The World Bank has announced a $150 million electricity recovery project to help light up Somalia.
According to a statement released last week BY the Bank’s International Development Association (IDA), the project will increase access to cleaner, lower cost electricity for 1.1 million households, or approximately 7 million people, of which 3.5 million are women.
“The project also aims to reestablish a stable electricity supply and support regional integration,” the statement indicated.
The project resulted from findings that out of a population of about 15 million, 9 million Somalis lack access to electricity services, and the cost of power in the country is among the highest in the world.
In addition, almost nine out of ten Somali households are deprived in at least one dimension of poverty—monetary, energy, education, or water and sanitation, according to a World Bank (2019) Somalia Poverty and Vulnerability Assessment.
“The combined impacts of the Covid‐19 pandemic, devastating flooding, droughts, and a desert locust infestation further undermine economic recovery and efforts to reduce poverty,” the statement indicated.
World Bank officials expressed confidence on the project’s potential to reduce poverty in Somalia.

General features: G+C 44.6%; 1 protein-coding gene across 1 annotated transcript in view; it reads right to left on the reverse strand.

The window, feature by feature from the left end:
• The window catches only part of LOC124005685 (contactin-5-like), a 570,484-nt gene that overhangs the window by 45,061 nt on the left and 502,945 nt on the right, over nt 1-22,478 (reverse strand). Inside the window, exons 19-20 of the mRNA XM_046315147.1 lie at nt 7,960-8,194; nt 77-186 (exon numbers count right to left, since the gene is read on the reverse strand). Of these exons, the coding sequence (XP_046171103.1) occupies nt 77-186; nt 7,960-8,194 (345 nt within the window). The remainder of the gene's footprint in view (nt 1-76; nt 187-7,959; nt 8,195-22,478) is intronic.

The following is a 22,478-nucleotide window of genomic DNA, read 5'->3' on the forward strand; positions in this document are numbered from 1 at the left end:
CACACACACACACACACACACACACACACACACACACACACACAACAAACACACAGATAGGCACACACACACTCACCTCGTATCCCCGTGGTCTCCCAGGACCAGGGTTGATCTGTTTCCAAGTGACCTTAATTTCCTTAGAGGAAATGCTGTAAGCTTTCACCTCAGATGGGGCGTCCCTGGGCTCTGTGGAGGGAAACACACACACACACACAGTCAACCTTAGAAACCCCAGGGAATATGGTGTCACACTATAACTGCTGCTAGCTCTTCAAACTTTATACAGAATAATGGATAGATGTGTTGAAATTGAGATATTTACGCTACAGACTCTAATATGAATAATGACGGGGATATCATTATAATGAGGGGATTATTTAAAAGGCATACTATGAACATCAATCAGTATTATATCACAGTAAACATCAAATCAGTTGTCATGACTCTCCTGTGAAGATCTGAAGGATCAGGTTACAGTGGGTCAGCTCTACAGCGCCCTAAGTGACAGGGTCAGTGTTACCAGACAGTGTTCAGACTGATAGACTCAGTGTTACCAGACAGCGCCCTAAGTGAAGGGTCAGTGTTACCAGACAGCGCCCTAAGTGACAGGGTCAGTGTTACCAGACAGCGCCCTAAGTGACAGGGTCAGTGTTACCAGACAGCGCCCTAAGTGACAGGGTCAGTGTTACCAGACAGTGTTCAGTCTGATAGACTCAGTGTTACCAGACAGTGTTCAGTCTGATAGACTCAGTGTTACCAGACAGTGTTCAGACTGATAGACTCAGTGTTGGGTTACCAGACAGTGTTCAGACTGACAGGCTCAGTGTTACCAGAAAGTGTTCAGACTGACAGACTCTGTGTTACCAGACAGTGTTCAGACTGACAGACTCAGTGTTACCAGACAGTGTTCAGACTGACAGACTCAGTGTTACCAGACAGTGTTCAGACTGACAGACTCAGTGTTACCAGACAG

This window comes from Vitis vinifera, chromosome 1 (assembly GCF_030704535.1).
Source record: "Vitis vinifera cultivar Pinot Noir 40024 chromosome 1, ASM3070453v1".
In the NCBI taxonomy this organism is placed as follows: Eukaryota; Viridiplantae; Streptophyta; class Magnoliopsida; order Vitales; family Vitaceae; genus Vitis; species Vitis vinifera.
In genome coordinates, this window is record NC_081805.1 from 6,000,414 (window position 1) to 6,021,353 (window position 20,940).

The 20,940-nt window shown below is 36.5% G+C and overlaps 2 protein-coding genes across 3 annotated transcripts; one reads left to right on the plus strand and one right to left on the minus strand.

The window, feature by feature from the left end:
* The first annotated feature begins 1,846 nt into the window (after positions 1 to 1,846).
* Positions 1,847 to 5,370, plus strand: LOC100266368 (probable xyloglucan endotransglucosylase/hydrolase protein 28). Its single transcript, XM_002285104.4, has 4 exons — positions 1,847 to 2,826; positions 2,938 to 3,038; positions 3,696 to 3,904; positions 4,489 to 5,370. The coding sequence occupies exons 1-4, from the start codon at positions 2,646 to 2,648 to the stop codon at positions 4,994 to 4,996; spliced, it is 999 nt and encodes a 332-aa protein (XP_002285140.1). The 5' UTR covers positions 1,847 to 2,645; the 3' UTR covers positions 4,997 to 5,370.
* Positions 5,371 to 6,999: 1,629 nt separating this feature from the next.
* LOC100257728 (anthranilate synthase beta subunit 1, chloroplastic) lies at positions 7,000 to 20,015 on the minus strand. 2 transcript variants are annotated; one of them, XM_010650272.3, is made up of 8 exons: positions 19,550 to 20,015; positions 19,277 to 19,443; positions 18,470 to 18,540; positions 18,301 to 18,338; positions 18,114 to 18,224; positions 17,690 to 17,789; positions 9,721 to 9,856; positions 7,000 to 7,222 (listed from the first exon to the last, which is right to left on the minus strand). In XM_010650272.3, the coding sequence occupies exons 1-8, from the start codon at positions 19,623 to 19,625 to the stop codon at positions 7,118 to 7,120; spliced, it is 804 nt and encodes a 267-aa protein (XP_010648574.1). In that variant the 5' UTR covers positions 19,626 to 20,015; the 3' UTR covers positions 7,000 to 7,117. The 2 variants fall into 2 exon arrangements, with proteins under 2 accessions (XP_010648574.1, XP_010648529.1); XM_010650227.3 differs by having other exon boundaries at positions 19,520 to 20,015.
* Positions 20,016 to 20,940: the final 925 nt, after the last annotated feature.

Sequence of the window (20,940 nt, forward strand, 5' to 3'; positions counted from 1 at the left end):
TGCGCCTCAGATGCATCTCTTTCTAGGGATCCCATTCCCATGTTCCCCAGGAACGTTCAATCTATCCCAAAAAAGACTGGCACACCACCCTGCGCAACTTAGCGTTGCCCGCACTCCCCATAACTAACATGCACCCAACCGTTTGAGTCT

Kristina Svensson, World Bank Country Manager for Somalia, said, “Access to affordable electricity is critical for reducing poverty, as it helps increase household income, improve the business climate, and create jobs,”
“This project complements and leverages programmes by the World Bank Group and those of international partners in Somalia by scaling up investments to improve service delivery.”
The document underlines that access to electricity is also a pre‐requisite for the provision of adequate health and education services, and for responding effectively to the Covid-19 pandemic and future shocks.
The electrification project is set to enhance health and education services by providing electricity access to 205 health facilities and 380 schools.
Erik Fernstrom, World Bank Practice Manager for infrastructure in Southern and Eastern Africa, stated, “The project’s design builds on the World Bank’s experience of supporting local institutions in fragility, conflict & violence (FCV) affected countries.”
She emphasised that the project will enhance local knowledge and capacity to improve service delivery and build back better using green and resilient solutions.
“Somalia also has significant potential for using renewable energy for electricity generation, particularly solar and wind energy,” the statement further specified.
Established in 1960, IDA is designed to help the world’s poorest countries by providing grants and low to zero-interest loans for projects and programmes that boost economic growth, reduce poverty, and improve poor people’s lives.